on the embers and eaten whenever met with. The superabundance of
insect life is therefore turned to some account by these

Finding that birds were not very numerous, and hearing much of
Labuan Tring at the southern extremity of the bay, where there
was said to be much uncultivated country and plenty of birds as
well as deer and wild pigs, I determined to go there with my two
servants, Ali, the Malay lad from Borneo, and Manuel, a Portuguese
of Malacca accustomed to bird-skinning. I hired a native boat with
outriggers to take us with our small quantity of luggage, on a day's
rowing and tracking along the shore brought us to the place.

I had a note of introduction to an Amboynese Malay, and obtained
the use of part of his house to live and work in. His name was
"Inchi Daud" (Mr. David), and he was very civil; but his
accommodations were limited, and he could only hire me part of
his reception-room. This was the front part of a bamboo house
(reached by a ladder of about six rounds very wide apart), and
having a beautiful view over the bay. However, I soon made what
arrangements were possible, and then set to work. The country
around was pretty and novel to me, consisting of abrupt volcanic
hills enclosing flat valleys or open plains. The hills were
covered with a dense scrubby bush of bamboos and prickly trees
and shrubs, the plains were adorned with hundreds of noble palm-
trees, and in many places with a luxuriant shrubby vegetation.
Birds were plentiful and very interesting, and I now saw for the
first time many Australian forms that are quite absent from the
islands westward. Small white cockatoos were abundant, and their
loud screams, conspicuous white colour, and pretty yellow crests,
rendered them a very important feature in the landscape. This is
the most westerly point on the globe where any of the family are
to be found. Some small honeysuckers of the genus Ptilotis, and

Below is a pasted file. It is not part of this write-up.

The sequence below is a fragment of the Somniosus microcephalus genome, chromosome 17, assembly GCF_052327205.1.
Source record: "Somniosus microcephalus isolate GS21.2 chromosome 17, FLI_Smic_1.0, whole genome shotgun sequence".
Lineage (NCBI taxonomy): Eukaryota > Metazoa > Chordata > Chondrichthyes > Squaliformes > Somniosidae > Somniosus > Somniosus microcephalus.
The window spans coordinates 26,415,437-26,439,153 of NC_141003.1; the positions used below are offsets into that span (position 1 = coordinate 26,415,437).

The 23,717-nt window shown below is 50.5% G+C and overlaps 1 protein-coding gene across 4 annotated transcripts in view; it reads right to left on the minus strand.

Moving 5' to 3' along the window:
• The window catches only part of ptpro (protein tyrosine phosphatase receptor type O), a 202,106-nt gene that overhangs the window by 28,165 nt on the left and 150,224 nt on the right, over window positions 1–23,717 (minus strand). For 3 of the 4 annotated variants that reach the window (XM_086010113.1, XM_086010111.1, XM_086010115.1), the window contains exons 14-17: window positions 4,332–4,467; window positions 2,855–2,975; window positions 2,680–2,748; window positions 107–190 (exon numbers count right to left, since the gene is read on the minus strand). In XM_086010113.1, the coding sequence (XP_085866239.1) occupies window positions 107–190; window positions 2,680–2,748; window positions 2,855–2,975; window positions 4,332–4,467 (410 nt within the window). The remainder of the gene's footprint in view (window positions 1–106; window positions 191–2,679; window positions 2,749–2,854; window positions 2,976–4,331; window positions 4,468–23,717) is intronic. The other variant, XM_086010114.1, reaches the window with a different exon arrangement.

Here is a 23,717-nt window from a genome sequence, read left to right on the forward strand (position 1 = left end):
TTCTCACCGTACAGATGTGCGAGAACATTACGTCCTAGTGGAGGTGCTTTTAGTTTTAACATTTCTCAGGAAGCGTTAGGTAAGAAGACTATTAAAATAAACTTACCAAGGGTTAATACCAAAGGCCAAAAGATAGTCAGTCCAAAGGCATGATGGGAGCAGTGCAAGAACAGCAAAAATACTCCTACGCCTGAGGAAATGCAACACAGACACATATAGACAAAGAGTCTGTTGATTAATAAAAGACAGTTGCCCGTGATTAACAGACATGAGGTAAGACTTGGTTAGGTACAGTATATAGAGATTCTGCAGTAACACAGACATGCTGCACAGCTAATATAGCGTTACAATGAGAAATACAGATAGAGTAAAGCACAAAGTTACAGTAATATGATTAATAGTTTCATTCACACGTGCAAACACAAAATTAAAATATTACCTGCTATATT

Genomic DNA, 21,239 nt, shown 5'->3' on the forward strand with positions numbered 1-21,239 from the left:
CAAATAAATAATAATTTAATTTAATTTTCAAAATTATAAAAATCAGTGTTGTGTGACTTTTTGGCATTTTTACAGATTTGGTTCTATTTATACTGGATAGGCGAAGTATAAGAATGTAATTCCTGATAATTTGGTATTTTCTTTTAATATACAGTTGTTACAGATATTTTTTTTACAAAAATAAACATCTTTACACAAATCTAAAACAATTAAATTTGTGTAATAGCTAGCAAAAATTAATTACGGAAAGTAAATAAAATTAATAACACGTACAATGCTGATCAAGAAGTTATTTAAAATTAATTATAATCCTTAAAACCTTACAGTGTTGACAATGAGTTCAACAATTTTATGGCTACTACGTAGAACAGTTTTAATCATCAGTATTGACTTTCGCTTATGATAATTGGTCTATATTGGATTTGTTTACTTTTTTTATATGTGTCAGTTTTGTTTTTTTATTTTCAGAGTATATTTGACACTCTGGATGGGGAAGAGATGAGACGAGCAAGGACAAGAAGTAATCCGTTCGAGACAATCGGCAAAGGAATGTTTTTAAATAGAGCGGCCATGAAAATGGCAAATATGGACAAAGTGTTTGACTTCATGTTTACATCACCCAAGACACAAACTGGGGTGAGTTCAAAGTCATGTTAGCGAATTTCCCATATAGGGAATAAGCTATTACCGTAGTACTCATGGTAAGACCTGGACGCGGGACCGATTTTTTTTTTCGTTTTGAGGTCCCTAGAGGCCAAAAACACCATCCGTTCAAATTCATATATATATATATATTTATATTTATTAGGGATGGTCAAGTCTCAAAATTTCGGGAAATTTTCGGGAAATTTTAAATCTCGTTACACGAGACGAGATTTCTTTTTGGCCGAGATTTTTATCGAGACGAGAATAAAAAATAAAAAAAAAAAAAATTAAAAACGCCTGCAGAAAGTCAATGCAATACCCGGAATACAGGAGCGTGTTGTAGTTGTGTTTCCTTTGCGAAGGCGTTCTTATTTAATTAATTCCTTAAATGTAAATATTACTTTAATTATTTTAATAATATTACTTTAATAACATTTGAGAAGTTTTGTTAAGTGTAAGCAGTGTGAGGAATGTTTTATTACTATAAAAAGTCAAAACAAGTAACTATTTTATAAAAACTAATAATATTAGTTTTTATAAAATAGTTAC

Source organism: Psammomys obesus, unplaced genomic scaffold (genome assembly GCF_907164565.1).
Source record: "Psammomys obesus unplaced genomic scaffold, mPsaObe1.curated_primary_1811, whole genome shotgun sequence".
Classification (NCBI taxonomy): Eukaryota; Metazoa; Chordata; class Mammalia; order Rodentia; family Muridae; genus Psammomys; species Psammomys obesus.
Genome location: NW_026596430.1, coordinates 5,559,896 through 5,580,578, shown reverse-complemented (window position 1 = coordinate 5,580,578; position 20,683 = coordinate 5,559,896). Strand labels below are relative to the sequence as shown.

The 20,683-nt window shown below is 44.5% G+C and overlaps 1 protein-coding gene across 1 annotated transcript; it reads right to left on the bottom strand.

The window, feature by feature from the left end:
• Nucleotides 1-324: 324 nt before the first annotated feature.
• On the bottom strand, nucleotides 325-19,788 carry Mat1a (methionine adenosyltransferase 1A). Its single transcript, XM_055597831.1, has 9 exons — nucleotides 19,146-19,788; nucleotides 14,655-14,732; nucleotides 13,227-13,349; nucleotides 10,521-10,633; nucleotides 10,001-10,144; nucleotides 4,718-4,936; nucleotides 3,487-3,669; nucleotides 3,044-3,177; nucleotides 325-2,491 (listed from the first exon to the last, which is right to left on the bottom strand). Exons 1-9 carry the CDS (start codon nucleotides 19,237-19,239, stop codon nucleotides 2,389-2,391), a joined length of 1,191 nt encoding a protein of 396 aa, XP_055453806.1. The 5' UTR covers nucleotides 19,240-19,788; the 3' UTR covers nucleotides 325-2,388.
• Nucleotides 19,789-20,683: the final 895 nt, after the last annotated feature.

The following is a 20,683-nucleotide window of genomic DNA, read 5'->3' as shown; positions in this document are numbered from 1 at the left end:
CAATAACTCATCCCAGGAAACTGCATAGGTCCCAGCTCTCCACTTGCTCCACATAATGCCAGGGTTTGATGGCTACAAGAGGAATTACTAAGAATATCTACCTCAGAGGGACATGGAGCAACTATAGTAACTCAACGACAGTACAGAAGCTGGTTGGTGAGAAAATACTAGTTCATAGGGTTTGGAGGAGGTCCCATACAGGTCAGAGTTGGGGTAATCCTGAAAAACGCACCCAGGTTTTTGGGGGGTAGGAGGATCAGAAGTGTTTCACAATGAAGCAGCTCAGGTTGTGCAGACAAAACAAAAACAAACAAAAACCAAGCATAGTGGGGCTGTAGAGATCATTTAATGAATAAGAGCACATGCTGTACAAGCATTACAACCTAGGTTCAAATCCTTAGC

the strange moundmaker (Megapodius gouldii), are also here first
met with on the traveller's journey eastward. The last mentioned
bird requires a fuller notice.

The Megapodidae are a small family of birds found only in
Australia and the surrounding islands, but extending as far as
the Philippines and Northwest Borneo. They are allied to the
gallinaceous birds, but differ from these and from all others in
never sitting upon their eggs, which they bury in sand, earth, or
rubbish, and leave to be hatched by the heat of the sun or by
fermentation. They are all characterised by very large feet and
long curved claws, and most of the species of Megapodius rake and
scratch together all kinds of rubbish, dead leaves, sticks,
stones, earth, rotten wood, etc., until they form a large mound,
often six feet high and twelve feet across, in the middle of
which they bury their eggs. The natives can tell by the condition
of these mounds whether they contain eggs or not; and they rob
them whenever they can, as the brick-red eggs (as large as those
of a swan) are considered a great delicacy. A number of birds are
said to join in making these mounds and lay their eggs together,
so that sometimes forty or fifty may be found. The mounds are to
be met with here and there in dense thickets, and are great
puzzles to strangers, who cannot understand who can possibly have
heaped together cartloads of rubbish in such out-of-the-way
places; and when they inquire of the natives they are but little
wiser, for it almost always appears to them the wildest romance
to be told that it is all done by birds. The species found in
Lombock is about the size of a small hen, and entirely of dark
olive and brown tints. It is a miscellaneous feeder, devouring
fallen fruits, earthworms, snails, and centipedes, but the flesh
is white and well-flavoured when properly cooked.

The large green pigeons were still better eating, and were much
more plentiful. These fine birds, exceeding our largest tame
pigeons in size, abounded on the palm-trees, which now bore huge
bunches of fruits--mere hard globular nuts, about an inch in
diameter, and covered with a dry green skin and a very small
portion of pulp. Looking at the pigeon's bill and head, it would
seem impossible that it could swallow such large masses, or that
it could obtain any nourishment from them; yet I often shot these
birds with several palm-fruits in the crop, which generally burst
when they fell to the ground. I obtained here eight species of
Kingfishers; among which was a very beautiful new one, named by
Mr. Gould, Halcyon fulgidus. It was found always in thickets,
away from water, and seemed to feed on snails and insects picked
up from the ground after the manner of the great Laughing Jackass